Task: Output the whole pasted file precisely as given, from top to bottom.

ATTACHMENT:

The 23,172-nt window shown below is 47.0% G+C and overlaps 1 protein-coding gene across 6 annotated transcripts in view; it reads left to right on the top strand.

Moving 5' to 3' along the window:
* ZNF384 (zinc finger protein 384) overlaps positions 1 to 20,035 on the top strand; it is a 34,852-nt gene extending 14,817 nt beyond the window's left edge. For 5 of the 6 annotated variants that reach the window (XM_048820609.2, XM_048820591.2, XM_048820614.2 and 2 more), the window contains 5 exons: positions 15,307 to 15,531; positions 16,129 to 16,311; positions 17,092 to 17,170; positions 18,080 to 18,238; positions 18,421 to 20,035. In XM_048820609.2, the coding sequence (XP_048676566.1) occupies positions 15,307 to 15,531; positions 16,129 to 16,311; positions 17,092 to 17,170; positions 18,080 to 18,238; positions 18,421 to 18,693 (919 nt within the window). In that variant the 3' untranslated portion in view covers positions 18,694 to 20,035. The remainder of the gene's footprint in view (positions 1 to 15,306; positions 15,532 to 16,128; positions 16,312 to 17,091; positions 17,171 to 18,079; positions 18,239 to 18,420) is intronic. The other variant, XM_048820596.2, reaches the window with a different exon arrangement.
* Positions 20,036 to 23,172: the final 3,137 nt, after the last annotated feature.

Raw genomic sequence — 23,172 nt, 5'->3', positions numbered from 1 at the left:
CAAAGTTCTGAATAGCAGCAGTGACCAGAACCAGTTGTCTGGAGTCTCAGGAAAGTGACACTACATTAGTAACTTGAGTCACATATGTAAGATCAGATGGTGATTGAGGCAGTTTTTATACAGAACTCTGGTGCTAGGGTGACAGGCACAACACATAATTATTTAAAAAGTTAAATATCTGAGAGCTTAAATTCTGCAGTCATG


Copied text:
The 23,172-nt window shown below is 47.0% G+C and overlaps 1 protein-coding gene across 6 annotated transcripts in view; it reads left to right on the top strand.

Moving 5' to 3' along the window:
* ZNF384 (zinc finger protein 384) overlaps positions 1 to 20,035 on the top strand; it is a 34,852-nt gene extending 14,817 nt beyond the window's left edge. For 5 of the 6 annotated variants that reach the window (XM_048820609.2, XM_048820591.2, XM_048820614.2 and 2 more), the window contains 5 exons: positions 15,307 to 15,531; positions 16,129 to 16,311; positions 17,092 to 17,170; positions 18,080 to 18,238; positions 18,421 to 20,035. In XM_048820609.2, the coding sequence (XP_048676566.1) occupies positions 15,307 to 15,531; positions 16,129 to 16,311; positions 17,092 to 17,170; positions 18,080 to 18,238; positions 18,421 to 18,693 (919 nt within the window). In that variant the 3' untranslated portion in view covers positions 18,694 to 20,035. The remainder of the gene's footprint in view (positions 1 to 15,306; positions 15,532 to 16,128; positions 16,312 to 17,091; positions 17,171 to 18,079; positions 18,239 to 18,420) is intronic. The other variant, XM_048820596.2, reaches the window with a different exon arrangement.
* Positions 20,036 to 23,172: the final 3,137 nt, after the last annotated feature.

Raw genomic sequence — 23,172 nt, 5'->3', positions numbered from 1 at the left:
CAAAGTTCTGAATAGCAGCAGTGACCAGAACCAGTTGTCTGGAGTCTCAGGAAAGTGACACTACATTAGTAACTTGAGTCACATATGTAAGATCAGATGGTGATTGAGGCAGTTTTTATACAGAACTCTGGTGCTAGGGTGACAGGCACAACACATAATTATTTAAAAAGTTAAATATCTGAGAGCTTAAATTCTGCAGTCATG